- The Washington Times - Tuesday, January 9, 2007

Alarm in Kenya

The U.S. Embassy in Kenya yesterday issued another warning for Americans to beware of terrorist attacks in East Africa on the second day of U.S. air strikes on suspected terrorist sites in neighboring Somalia.

“A number of al Qaeda operatives and other extremists are believed to be operating in and around East Africa,” the embassy warned U.S. citizens in Kenya.

“As a result of the conflict in Somalia, some of these individuals may seek to relocate elsewhere in the region.”

Last week, the embassy issued a warning of possible attacks after Ethiopian forces drove Islamic extremists from power in Somalia and restored an interim government that hopes to bring order to a country wracked by political violence since the overthrow of leader Mohamed Siad Barre in 1991.

On Monday, a U.S. AC 130 gunship pounded the suspected terrorist sites in two villages in southern Somalia, and yesterday attack helicopters followed up with additional bombing raids, according to reports out of the Kenyan capital, Nairobi.

The Bush administration has accused the Islamist forces of sheltering al Qaeda suspects wanted in the 1998 attacks on the U.S. embassies in Kenya and Tanzania.

Also this week, a top State Department official traveled around the Horn of Africa to seek support for the new Somalia government.

“Over the past few days, I have traveled to Djibouti, Ethiopia and Yemen, in addition to my visit to Kenya, to support efforts to achieve a lasting stability in Somalia,” said Jendayi Frazer, assistant secretary of state for African affairs.

Mrs. Frazer also met with President Yoweri Museveni of Uganda and Prime Minister Ali Mohamed Gedi of Somalia’s transitional government. She said Uganda offered to deploy 1,500 troops to help Ethiopian forces stabilize Somalia.

She also announced that the United States made an “initial down payment of $40 million” in new assistance to Somalia.

Mission to China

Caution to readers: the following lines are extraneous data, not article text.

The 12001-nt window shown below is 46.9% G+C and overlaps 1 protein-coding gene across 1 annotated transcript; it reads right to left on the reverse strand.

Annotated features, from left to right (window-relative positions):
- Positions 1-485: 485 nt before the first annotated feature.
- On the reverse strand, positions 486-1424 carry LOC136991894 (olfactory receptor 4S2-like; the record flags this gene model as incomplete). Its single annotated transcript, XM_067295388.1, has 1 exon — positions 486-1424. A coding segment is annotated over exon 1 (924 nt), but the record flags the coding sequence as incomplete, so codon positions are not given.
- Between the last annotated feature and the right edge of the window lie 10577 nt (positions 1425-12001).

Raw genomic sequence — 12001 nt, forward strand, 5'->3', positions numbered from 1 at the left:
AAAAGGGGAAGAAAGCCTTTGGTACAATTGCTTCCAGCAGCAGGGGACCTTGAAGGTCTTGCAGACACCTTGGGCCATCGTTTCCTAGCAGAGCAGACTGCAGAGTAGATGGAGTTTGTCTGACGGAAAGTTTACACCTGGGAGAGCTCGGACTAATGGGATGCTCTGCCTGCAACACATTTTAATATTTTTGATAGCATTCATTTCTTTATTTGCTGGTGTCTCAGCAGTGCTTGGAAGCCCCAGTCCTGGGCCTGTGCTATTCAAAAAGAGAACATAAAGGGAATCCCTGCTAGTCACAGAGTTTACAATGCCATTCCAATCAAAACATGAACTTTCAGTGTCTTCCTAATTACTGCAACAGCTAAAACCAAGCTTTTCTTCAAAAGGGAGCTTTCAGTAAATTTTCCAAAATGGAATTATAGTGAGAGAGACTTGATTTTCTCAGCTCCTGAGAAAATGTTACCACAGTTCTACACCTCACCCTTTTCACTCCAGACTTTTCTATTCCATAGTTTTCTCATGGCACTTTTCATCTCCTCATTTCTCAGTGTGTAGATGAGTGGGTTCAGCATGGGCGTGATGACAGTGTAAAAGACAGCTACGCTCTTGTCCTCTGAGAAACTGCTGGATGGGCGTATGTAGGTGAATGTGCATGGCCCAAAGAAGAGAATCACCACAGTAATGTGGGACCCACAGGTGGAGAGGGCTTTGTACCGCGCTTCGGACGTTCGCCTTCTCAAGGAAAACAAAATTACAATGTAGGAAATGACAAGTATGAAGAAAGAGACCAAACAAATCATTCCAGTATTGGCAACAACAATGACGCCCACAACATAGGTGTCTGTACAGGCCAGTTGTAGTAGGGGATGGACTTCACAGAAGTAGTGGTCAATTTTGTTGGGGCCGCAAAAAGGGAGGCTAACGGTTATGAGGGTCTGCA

President Bush’s special envoy to Sudan opened a four-day visit to China yesterday in hopes of getting the government in Beijing to use its economic clout to pressure Sudan to end the ethnic violence in the Darfur region.

Andrew Natsios, the former director of the U.S. Agency for International Development, “will consult with senior Chinese officials and encourage them to exercise their considerable influence on Sudan to achieve peace in Darfur,” the U.S. Embassy said in announcing his visit.

Foreign Ministry spokesman Liu Jianchao said that China, like the United States, is “paying close attention to the Darfur problem.”

Sudan, which under a U.S. embargo, has shifted much of its trade to Asia in the past 10 years. China has become its largest commercial partner, consuming most of the 500,000 barrels of oil Sudan produces daily.

The United States has denounced the attacks by Arab militias against black African rebels and villagers as genocide and has been trying to force Sudan to allow U.N. peacekeepers into the region.

China, which holds a veto in the U.N. Security Council, opposes deployment of peacekeepers without Sudan’s approval.

The conflict in Darfur has claimed 200,000 lives and displaced 2.5 million people.

Fledgling help

Embassy Row yesterday inadvertently referred to Bulgaria and Romania as “unfledged” new members of the European Union. The adjective should have been “full-fledged.”

The mistake was caused by an errant key stroke while using the “spell-check” command to check for misspellings. A word meant to explain that the two countries are now full members of the European Union was substituted for a word that conveys the opposite meaning — that they are “inexperienced, immature or untried,” according to the American Heritage Dictionary.

Call Embassy Row at 202/636-3297, fax 202/832-7278 or e-mail jmorrison@ washingtontimes.com.

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